Silent Supper Stew and Baked Apples

Friday, November 3, 2017

Daniel Maclise, "Snap-Apple Night," 1833

The last day of October and the first few days of November, no matter what culture you are from, typically come with some kind of holiday or ritual or connotation.  Christians turned Samhain into All Hallows Eve in the 8th century to make it easier to convert the Celts.  By keeping their sacred days on or around the Christian sacred days, the Christians thought they Celts might feel a touch better about having their culture stripped from them (yeah, sure).  The Mexican tradition of Dia de los Muertos is still very steeped in Pagan tradition.  Most cultures have their own way of honoring the dead, but all have similarities.




Samhain (Sow-in, not Sam-hane) is a day to honor the dead and to celebrate an abundant harvest to prepare for the upcoming winter months.  Candles are placed on the graves of the dead, harvest foods are eaten, and no rituals are done on this day.  Fire is important on this day, as it is on most Pagan Sabbats, with bonfires being lit and candles being ubiquitous. Death in modern times is rarely celebrated, and if it is it's usually for the wrong reasons, but in the past many cultures had days celebrating their passed family and ancestors.  On this day, we celebrate our dead kin by holding a Silent Supper.


During the Silent Supper, we set the table with all black or white dishes or use our best china.  A place is set for each dead relative or, one place setting is set for the lot of them.  A black shroud is placed over their chair, and a candle is lit and placed on their plate.  The menu should be kept simple, and food should be served buffet style or easily served yourself, as it is tough to communicate "please pass the potatoes" when not speaking.  I made stew, which is symbolic of the bountiful "harvest" and also is a full meal with just a few ladles full.  Before the meal, it is wise to sage or otherwise cleanse your table and yourselves, and some may even say a brief prayer or rite before sitting down.  A bell is helpful to signal the beginning and end of the meal.  Once the meal begins, none may speak and all light must be candle light.  The guest seat is served first, always.  Use this time to reflect on the past year, those your lost, and those who may be sitting at your empty seat tonight.  Some may even bring a note to leave for the dead, this note should be burned in the dead's candle once the meal is finished. Once you are finished, the united meal may be buried or set out for squirrels or others if you live where it so permits.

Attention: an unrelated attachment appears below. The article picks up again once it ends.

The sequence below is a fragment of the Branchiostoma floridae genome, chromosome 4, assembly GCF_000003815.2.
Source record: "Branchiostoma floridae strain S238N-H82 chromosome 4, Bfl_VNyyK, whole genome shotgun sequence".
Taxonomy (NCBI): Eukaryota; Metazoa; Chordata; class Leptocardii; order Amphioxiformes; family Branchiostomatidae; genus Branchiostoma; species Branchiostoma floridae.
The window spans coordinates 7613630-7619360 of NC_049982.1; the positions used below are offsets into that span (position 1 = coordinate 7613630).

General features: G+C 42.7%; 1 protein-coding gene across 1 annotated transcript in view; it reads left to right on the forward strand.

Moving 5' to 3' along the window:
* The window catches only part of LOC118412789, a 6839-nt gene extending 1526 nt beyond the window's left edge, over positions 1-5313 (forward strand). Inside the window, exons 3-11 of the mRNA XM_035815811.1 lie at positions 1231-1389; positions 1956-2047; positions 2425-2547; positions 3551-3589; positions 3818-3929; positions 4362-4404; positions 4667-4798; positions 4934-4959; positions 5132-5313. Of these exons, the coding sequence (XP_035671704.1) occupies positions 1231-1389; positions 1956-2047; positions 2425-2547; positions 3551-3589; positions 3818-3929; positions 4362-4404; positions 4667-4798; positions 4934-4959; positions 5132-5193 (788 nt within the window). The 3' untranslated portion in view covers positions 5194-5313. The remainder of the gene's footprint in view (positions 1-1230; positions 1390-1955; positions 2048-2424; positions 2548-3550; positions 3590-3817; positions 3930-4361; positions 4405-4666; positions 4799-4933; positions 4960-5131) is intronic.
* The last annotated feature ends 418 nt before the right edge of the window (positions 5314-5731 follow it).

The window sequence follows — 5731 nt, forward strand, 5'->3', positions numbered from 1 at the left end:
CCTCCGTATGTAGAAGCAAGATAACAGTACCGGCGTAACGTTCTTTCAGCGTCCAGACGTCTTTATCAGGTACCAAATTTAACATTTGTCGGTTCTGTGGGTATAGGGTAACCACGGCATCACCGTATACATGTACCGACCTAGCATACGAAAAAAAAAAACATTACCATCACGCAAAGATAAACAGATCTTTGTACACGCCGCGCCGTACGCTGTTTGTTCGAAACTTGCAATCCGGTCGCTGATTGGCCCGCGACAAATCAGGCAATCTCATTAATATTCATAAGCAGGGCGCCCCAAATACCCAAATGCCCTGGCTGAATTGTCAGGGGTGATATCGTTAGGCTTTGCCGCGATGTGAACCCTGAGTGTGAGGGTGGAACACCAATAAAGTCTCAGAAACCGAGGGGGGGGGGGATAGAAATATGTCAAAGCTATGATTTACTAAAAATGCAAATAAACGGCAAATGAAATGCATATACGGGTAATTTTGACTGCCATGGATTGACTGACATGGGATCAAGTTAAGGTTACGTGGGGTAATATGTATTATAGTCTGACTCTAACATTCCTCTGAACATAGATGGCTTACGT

I plan to carry out this tradition for years to come, as Alex and I both really enjoyed it.


Silent Supper Stew
Ingredients:

5 yukon gold potatoes, roughly cubed
2 VERY large carrots (or 4 regular sized)
2 broccoli crowns, chopped
1 shallot, diced
8oz mushrooms, sliced
1 or 2 leeks, sliced
Small bunch of kale, roughly chopped
1 can cannelini beans

rosemary
sage
salt and pepper to taste

1 cut white wine
32 oz vegetable broth
vegan worcestershire sauce
splash liquid smoke
olive oil

flour to thicken

Plug in crock pot and set on "high" setting.  In separate sauce pan, heat olive oil and sauté shallot until transparent.  Add shallot to the crock pot.  Next, add in all vegetables except kale and beans.  Add all wet ingredients.  This will take around 6 hours to cook through.  About the last 2 hours, add in the kale and beans as they will not take as long to cook. Whisk in flour after all vegetables are added to thicken sauce. Stew is done when carrots and potatoes are easily pierced with a fork.  Keep tasting your sauce, and season as you go. It may need a bit of this or that to be to your liking.


Baked Apples
Ingredients:

4 apples, cubed
4 tsp cinnamon
1/2 tsp nutmeg
1/3 cup brown sugar
1 tsp cornstarch
4 tbsp vegan butter
splash of whiskey (LITTLE splash, the flavor can get overwhelming fast).

Heat oven to 400 degrees.  Lightly grease a baking dish and add in apples and all dried ingredients.  Stir until apples are evenly coated. Drizzle whiskey on top and stir once more.  Pop in the oven for about 30 minutes, stirring periodically.  This will be perfectly sweet, bubbly and delicious.  You can serve with vanilla ice cream or whipped cream (both vegan, of course!)

Pumpkin Spice tea seasoned with rosemary and spiked with whiskey
Do you have any special traditions for Halloween/Samhain?
I'd love to hear about them.

xo
Sara

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